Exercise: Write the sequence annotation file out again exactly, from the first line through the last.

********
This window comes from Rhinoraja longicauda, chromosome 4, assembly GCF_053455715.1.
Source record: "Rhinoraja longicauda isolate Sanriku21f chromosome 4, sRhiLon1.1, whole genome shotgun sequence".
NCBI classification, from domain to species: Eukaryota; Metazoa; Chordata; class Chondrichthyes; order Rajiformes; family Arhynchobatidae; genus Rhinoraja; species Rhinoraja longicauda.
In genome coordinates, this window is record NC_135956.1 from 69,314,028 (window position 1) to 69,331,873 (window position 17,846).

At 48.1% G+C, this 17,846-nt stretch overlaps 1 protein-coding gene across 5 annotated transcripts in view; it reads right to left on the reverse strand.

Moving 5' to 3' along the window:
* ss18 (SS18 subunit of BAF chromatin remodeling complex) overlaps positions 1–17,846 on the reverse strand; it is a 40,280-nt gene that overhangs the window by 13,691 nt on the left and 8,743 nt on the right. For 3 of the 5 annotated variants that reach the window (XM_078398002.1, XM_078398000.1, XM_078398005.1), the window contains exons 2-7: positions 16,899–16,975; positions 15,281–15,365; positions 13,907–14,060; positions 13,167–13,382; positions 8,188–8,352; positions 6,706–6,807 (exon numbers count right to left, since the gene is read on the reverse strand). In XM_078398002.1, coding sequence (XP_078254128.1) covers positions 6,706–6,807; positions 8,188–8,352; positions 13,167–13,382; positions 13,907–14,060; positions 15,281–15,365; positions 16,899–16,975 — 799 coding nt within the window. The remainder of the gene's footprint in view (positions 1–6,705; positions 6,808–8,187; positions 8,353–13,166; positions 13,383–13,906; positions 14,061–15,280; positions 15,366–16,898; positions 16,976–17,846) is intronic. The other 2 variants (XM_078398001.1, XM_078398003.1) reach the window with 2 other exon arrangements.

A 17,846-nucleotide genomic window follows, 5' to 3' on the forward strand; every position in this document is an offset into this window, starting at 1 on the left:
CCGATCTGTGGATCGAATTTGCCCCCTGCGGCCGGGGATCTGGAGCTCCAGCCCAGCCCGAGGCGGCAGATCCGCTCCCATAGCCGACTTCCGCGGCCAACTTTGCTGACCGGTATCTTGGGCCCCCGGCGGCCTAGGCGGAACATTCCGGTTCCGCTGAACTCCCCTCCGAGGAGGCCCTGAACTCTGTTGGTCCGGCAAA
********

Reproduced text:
This window comes from Rhinoraja longicauda, chromosome 4, assembly GCF_053455715.1.
Source record: "Rhinoraja longicauda isolate Sanriku21f chromosome 4, sRhiLon1.1, whole genome shotgun sequence".
NCBI classification, from domain to species: Eukaryota; Metazoa; Chordata; class Chondrichthyes; order Rajiformes; family Arhynchobatidae; genus Rhinoraja; species Rhinoraja longicauda.
In genome coordinates, this window is record NC_135956.1 from 69,314,028 (window position 1) to 69,331,873 (window position 17,846).

At 48.1% G+C, this 17,846-nt stretch overlaps 1 protein-coding gene across 5 annotated transcripts in view; it reads right to left on the reverse strand.

Moving 5' to 3' along the window:
* ss18 (SS18 subunit of BAF chromatin remodeling complex) overlaps positions 1–17,846 on the reverse strand; it is a 40,280-nt gene that overhangs the window by 13,691 nt on the left and 8,743 nt on the right. For 3 of the 5 annotated variants that reach the window (XM_078398002.1, XM_078398000.1, XM_078398005.1), the window contains exons 2-7: positions 16,899–16,975; positions 15,281–15,365; positions 13,907–14,060; positions 13,167–13,382; positions 8,188–8,352; positions 6,706–6,807 (exon numbers count right to left, since the gene is read on the reverse strand). In XM_078398002.1, coding sequence (XP_078254128.1) covers positions 6,706–6,807; positions 8,188–8,352; positions 13,167–13,382; positions 13,907–14,060; positions 15,281–15,365; positions 16,899–16,975 — 799 coding nt within the window. The remainder of the gene's footprint in view (positions 1–6,705; positions 6,808–8,187; positions 8,353–13,166; positions 13,383–13,906; positions 14,061–15,280; positions 15,366–16,898; positions 16,976–17,846) is intronic. The other 2 variants (XM_078398001.1, XM_078398003.1) reach the window with 2 other exon arrangements.

A 17,846-nucleotide genomic window follows, 5' to 3' on the forward strand; every position in this document is an offset into this window, starting at 1 on the left:
CCGATCTGTGGATCGAATTTGCCCCCTGCGGCCGGGGATCTGGAGCTCCAGCCCAGCCCGAGGCGGCAGATCCGCTCCCATAGCCGACTTCCGCGGCCAACTTTGCTGACCGGTATCTTGGGCCCCCGGCGGCCTAGGCGGAACATTCCGGTTCCGCTGAACTCCCCTCCGAGGAGGCCCTGAACTCTGTTGGTCCGGCAAA